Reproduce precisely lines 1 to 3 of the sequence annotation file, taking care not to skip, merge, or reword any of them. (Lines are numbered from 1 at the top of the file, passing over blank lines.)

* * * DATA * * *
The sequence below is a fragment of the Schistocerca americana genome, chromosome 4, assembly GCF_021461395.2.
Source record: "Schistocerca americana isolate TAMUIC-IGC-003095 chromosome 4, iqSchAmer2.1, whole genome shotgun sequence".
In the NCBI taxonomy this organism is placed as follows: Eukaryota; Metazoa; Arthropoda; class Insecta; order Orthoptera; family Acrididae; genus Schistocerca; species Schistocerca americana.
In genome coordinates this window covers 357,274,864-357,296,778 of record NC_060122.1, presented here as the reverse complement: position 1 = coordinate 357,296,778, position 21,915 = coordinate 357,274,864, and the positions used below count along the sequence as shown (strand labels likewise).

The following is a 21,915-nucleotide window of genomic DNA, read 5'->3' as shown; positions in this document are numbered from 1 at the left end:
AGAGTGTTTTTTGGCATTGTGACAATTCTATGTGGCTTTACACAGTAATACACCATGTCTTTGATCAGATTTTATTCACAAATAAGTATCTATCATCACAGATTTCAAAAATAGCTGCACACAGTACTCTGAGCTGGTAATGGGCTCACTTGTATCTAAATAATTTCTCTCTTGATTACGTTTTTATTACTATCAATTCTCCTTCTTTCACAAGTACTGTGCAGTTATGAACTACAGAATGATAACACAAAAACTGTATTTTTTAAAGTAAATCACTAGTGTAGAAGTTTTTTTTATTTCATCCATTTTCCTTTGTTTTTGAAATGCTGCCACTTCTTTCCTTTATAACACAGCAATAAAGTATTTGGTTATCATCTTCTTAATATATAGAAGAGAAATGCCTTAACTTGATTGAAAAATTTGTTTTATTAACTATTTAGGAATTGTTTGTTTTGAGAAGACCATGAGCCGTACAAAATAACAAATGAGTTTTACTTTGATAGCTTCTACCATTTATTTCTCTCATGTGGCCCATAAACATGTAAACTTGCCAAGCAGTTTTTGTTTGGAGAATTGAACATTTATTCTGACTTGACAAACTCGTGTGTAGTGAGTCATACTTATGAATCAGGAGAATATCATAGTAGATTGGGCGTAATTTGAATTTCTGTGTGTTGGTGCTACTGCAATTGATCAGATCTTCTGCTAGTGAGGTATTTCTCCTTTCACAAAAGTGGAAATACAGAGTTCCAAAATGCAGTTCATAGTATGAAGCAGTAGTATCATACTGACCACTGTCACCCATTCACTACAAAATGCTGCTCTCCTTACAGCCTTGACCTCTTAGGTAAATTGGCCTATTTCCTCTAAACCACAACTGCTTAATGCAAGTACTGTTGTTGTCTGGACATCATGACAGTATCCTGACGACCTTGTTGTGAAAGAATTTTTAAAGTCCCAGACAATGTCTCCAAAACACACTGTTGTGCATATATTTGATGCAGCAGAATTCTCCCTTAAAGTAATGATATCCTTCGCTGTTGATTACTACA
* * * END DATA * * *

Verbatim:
The sequence below is a fragment of the Schistocerca americana genome, chromosome 4, assembly GCF_021461395.2.
Source record: "Schistocerca americana isolate TAMUIC-IGC-003095 chromosome 4, iqSchAmer2.1, whole genome shotgun sequence".
In the NCBI taxonomy this organism is placed as follows: Eukaryota; Metazoa; Arthropoda; class Insecta; order Orthoptera; family Acrididae; genus Schistocerca; species Schistocerca americana.